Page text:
HIV was identified as the virus causing acquired immunodeficiency syndrome (AIDS) more than 30 years ago. At that time, HIV infection, which kills T cells, was almost always fatal. Since then, treatments employing combinations of anti-viral drugs have made it possible for many people to live with AIDS. In fact, over one million Americans live with HIV infection today.

Yet HIV/AIDS remains a death sentence for individuals in many parts of the world with no access to anti-viral therapies. The United Nations estimates that over 37 million individuals worldwide are infected with HIV today.

Despite numerous attempts, development of an effective anti-HIV vaccine has proven challenging. Vaccines are not available because researchers have not identified an immunogen capable of stimulating production of B cells that produce “broadly neutralizing” anti-HIV antibodies (bnAbs), in other words, antibodies with the versatility to neutralize a fast-mutating virus like HIV.

Our Approach

La Jolla Institute scientists are working to help develop an HIV/AIDS vaccine that can stimulate the immune system to neutralize many strains of the virus.

LJI Professor Shane Crotty, Ph.D., is working to closely analyze immune responses in the very rare humans who are naturally immune to HIV. He has found that those people exhibit high levels of a type of immune cell called T follicular helpers (Tfh). Dr. Crotty, an internationally recognized leader in Tfh cell biology, has demonstrated that Tfh cells boost anti-HIV immunity in two ways—first, by expanding the number of antibody-producing B cells capable of generating effective bnAbs, and second, by promoting elimination of B cells that produce suboptimal ones.

Immunologists call such cellular selection “priming.” The problem is that priming takes time, and HIV infection is rapidly lethal. Patients succumb before their immune systems learn how to eradicate the virus. Thus, there is an urgent need for an anti-HIV vaccine that fast-forwards through physiological priming to elicit immediate protection.

Dr. Crotty partnering with Scripps Research Scientist William Schief, Ph.D., to develop such a vaccine. They propose that individuals be vaccinated with a series of gradually changing immunogens designed to “educate” precursor B cells and maximize their potency and are testing such protocols in mouse models that recapitulate human B cell populations. They are particularly focused on B cells that generate what are called ‘VRC01-class’ antibodies, which are some of the most effective bnAbs found in HIV-infected individuals. This work has led to a Phase I trial of an HIV vaccine, sponsored by the International AIDS Vaccine Initiative.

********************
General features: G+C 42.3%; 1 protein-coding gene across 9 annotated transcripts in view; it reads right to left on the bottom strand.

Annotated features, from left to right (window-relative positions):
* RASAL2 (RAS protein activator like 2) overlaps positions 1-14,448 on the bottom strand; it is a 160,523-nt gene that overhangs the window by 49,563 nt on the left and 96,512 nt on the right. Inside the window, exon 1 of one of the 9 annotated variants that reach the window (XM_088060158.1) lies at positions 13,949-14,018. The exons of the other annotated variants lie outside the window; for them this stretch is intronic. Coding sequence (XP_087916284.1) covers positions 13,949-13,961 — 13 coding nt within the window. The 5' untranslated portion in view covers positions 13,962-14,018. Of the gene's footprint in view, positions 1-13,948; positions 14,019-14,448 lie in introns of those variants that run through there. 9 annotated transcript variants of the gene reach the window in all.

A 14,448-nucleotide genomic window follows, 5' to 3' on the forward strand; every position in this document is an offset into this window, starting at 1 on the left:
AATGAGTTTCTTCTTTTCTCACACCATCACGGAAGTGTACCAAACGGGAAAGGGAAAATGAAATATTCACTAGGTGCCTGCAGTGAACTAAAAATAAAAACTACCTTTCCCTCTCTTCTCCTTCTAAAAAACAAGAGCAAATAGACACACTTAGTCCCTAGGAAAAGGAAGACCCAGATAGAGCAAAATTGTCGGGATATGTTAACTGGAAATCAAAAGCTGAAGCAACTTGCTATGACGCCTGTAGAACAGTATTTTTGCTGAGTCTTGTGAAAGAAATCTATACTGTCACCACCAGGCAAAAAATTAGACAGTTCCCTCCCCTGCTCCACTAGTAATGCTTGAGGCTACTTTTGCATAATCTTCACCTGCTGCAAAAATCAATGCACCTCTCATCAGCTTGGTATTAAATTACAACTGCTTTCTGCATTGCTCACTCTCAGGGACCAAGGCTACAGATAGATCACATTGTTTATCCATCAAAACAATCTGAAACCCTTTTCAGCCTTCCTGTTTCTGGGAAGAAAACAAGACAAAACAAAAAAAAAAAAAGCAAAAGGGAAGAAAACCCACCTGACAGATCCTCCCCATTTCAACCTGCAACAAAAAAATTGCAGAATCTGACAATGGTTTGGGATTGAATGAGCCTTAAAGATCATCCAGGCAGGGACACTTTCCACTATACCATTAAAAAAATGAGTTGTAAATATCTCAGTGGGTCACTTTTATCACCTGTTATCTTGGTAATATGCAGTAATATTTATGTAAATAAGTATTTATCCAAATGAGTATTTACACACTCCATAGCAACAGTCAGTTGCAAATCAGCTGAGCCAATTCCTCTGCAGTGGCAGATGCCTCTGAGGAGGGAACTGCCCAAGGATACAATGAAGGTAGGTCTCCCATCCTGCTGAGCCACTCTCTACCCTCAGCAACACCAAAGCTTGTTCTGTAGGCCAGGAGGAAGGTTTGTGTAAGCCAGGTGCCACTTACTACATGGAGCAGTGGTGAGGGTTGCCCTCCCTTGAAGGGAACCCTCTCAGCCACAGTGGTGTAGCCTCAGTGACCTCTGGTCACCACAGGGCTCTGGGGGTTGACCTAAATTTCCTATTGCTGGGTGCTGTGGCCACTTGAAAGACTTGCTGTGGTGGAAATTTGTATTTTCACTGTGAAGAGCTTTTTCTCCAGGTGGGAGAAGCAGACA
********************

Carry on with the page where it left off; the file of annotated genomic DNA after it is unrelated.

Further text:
The Crotty Lab is also investigating strategies to make any HIV vaccine be as effective as possible. In 2021, the lab published a study showing that a new type of adjuvant (a key component in vaccines) could help activate B cells, T cells, and antibodies. This adjuvant, called a saponin adjuvant, holds promise as a way to optimize future HIV vaccines. The Crotty Lab has also shed light on how to beat HIV by tweaking antigen valency. More about this work.

In 2023, Dr. Crotty and his colleagues published finding showing how spacing out vaccine “boosters” can give B cells more time to develop and evolve their virus-killing antibodies. The researchers think this kind of “long vaccine” delivery method could help the body hone its attack against elusive viruses, such as HIV.

Learn more:

LJI Center for Vaccine Innovation

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Research Projects

HIV Vaccine Research (AIDS Vaccine Research)

Broadly neutralizing antibodies have been discovered in ~5% of HIV+ individuals. Some of those antibodies (HIV bnAbs) are capable of

Designing Vaccines: Differentiation and Function of Follicular Helper CD4 T Cells (Tfh Cells)

A video lecture on Tfh cell biology can be seen here. Germinal centers are the critical sites for the development

More research projects


Jul 8, 2020
Crotty Lab

Shane Crotty, Ph.D., and his team study immunity against infectious diseases. They investigate how the immune system remembers infections and vaccines.

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Shane Crotty, Ph.D.
Chief Scientific Officer